Update: the performance is now completed; while there were a few hiccups that made a very small minority of the characters unable to participate, the vast majority worked as planned, and you can now click through to read their contributions. I’ll put together some documentation of the live version to share soon.


Late last night, partly to test and partly to put a stake in the ground, we did perform the first ten minutes of the novel properly synchronized to Dublin time.

Happy Bloomsday!

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published June 16, 2007


  1. Ian Bogost

    Elizabeth Bennet promises never to dance with Mr. Darcy.

    Jane Austen on Facebook

  2. Amanda French

    One of the things I like about Twitter is that it encourages this sort of play; something about the empty text box plus the ability to make fictional users has encouraged other experiments exactly like this, notably “Twitter of the Shrew” and the Twitter reenactment of “War of the Worlds.” You can’t use Facebook itself to generate the clever “Austenbook,” for instance, which helps us see that our socializing might not be so very different from that of Austen’s characters.

    At the same time, I think most of these real-time Twitter dramatizations, including this one, have failed to educate or entertain. The best creative use of Twitter, I think, has been the creation and long-term maintenance of a character who joins her/his/its voice to those of the all-too-real people in the twitstream. There’s @common_squirrel and @nathistorywhale, there’s @darthvader and @don_draper, there’s @fakerahmemanuel, there’s @oscarwilde and @larochefoucauld. In other words, I think the best cultural experiments on Twitter have been those that make heavy use of exactly the “identity-assertion” that you decry.

    Writing a script to update Twitter with dialogue from *Ulysses* doesn’t say anything interesting about either *Ulysses* or Twitter. It’s just literary spam.

  3. Ian Bogost

    Amanda: One of the things Twittering Rocks does is to depict more explicitly the connections between the characters and objects we chose to feature. This is a central aspect of the book and this chapter in particular, so as an adaptation of sorts, we believe it certainly does say something interesting about Ulysses. I’ve made this case already in the text above, as well as the case for how I think the project sheds a new light on Twitter by intermixing usual fare with these century-old characters. I do think the hiding of the public stream (which used to be on the homepage) has dampened this to some extent.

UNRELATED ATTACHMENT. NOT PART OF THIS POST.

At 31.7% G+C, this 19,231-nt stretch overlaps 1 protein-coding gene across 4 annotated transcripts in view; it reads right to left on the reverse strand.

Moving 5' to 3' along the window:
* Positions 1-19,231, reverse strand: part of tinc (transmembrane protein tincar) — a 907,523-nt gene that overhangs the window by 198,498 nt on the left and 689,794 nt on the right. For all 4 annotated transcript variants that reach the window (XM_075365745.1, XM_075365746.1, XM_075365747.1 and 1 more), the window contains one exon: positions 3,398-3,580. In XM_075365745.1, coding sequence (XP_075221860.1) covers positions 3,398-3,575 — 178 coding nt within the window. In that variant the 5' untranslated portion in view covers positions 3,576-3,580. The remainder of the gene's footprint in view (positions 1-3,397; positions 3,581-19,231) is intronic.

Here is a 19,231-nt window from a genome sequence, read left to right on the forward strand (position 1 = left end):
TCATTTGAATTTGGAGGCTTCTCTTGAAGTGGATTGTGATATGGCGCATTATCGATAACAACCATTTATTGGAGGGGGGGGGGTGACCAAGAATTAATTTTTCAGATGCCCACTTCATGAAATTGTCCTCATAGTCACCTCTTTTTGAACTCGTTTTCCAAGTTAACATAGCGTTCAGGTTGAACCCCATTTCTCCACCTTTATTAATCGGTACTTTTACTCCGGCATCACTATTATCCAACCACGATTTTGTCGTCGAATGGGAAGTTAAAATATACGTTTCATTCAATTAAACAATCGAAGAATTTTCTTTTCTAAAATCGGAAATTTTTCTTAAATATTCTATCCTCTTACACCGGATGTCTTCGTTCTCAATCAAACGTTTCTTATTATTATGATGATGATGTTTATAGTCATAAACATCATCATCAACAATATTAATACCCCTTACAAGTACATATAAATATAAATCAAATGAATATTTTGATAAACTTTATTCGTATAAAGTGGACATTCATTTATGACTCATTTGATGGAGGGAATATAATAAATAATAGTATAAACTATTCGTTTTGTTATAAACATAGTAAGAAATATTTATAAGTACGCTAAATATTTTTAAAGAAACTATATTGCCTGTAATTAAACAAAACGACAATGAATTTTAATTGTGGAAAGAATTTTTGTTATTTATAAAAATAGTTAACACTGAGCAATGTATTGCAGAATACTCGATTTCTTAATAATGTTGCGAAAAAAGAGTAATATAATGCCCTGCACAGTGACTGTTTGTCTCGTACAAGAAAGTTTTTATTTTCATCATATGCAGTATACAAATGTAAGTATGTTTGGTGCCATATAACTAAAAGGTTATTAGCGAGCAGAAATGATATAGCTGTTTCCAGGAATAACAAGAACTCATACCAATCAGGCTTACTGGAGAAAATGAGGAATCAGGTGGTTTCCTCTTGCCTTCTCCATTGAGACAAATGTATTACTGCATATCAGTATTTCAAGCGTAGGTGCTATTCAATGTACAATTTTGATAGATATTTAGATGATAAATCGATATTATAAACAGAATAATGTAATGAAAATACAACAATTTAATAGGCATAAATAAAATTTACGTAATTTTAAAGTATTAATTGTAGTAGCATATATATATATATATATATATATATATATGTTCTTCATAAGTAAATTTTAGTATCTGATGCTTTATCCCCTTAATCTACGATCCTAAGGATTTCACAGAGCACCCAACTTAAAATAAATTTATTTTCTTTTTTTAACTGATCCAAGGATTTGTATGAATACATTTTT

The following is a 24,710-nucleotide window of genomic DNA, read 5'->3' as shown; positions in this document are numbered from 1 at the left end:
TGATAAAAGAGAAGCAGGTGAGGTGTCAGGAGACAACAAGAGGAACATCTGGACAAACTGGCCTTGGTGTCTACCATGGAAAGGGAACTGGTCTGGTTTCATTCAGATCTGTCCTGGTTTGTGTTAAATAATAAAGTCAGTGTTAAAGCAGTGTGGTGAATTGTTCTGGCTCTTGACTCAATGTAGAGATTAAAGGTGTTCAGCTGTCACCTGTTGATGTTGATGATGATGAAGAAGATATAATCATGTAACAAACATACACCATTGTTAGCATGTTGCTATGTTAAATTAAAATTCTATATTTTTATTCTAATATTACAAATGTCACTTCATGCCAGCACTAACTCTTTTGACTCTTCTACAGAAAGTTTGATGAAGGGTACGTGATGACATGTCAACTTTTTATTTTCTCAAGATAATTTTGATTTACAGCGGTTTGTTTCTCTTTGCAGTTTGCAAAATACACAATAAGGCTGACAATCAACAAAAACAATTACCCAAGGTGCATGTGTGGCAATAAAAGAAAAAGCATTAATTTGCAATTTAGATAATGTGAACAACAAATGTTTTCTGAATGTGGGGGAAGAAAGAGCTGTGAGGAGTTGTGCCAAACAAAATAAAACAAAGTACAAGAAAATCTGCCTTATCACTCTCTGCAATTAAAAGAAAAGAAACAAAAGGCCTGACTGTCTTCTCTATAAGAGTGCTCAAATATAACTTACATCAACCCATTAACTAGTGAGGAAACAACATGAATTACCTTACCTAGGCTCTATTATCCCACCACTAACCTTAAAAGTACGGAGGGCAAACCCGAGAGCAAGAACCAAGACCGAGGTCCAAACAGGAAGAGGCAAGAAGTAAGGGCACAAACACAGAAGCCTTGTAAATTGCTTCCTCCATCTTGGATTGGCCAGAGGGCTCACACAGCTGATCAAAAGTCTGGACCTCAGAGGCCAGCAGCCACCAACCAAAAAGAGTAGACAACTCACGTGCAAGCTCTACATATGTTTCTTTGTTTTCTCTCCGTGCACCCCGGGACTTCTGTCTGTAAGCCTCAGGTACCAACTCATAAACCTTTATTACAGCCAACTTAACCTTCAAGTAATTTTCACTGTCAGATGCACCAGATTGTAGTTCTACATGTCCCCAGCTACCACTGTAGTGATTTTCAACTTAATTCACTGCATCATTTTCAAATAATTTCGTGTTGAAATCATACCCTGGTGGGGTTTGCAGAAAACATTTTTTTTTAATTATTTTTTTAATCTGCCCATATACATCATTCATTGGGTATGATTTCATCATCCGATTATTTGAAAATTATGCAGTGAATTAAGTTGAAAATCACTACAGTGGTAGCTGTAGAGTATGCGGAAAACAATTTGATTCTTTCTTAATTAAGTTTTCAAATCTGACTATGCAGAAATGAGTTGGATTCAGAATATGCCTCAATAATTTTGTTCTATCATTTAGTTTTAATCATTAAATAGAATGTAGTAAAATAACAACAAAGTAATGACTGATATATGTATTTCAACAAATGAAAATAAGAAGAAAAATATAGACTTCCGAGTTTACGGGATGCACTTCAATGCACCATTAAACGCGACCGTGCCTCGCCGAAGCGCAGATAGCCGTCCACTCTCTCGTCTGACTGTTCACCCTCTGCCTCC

As for long-term literary uses of Twitter, it’s certainly a viable and interesting option, and one that appears to be more to your taste. That’s fine, although many of the examples you link to fail to move me. Do you really think @don_draper succeeds in extending the unique and expertly depicted character from the show?

  4. Amanda French

    Actually you picked the one fictional character I named above that I don’t follow! So quite likely @don_draper adds nothing to that character. And I do like the screenshot above, with Joyce’s prose intertwingled in the regular stream; that definitely seems to me to say something about Twitter, which is that the 140-character limit is no limit at all to interesting prose. It could, of course, be interpreted as “most people are boring tweeters who aren’t writing Joycean prose,” but, you know, glass half-empty, glass half-full.

    As for the connections between characters and objects becoming clearer, I don’t see it. I’m sure you learned a lot about those connections in constructing the program, but in order to see them via Twitter one would have to follow all the accounts above and also be present and watching during the real-time dramatization. How many people followed *all* or even most of the characters? A dozen? Twenty? Fifty? And those connections are unreconstructable afterward, unlike the admittedly ham-handed voice of “@don_draper.”

    Okay, “ham-handed voice” is a mixed metaphor, but its rather Joycean, and so appropriate for this Bloomsday. 🙂

  5. eventeesnurdy

    Hallo, mein Name ist Fabian Bornscheuer.

    Ich bin 18 Jahre alt und komme aus der Umgebung Frankfurt/Main.

    Eigentlich wollte ich nur mal fragen ob ihr gute Schwulenpuffs in meiner Umgebung kennt und was ihr für Erfahrungen mit denen gemacht habt. Wäre schön wenn ihr eure Meinungen posten könnt.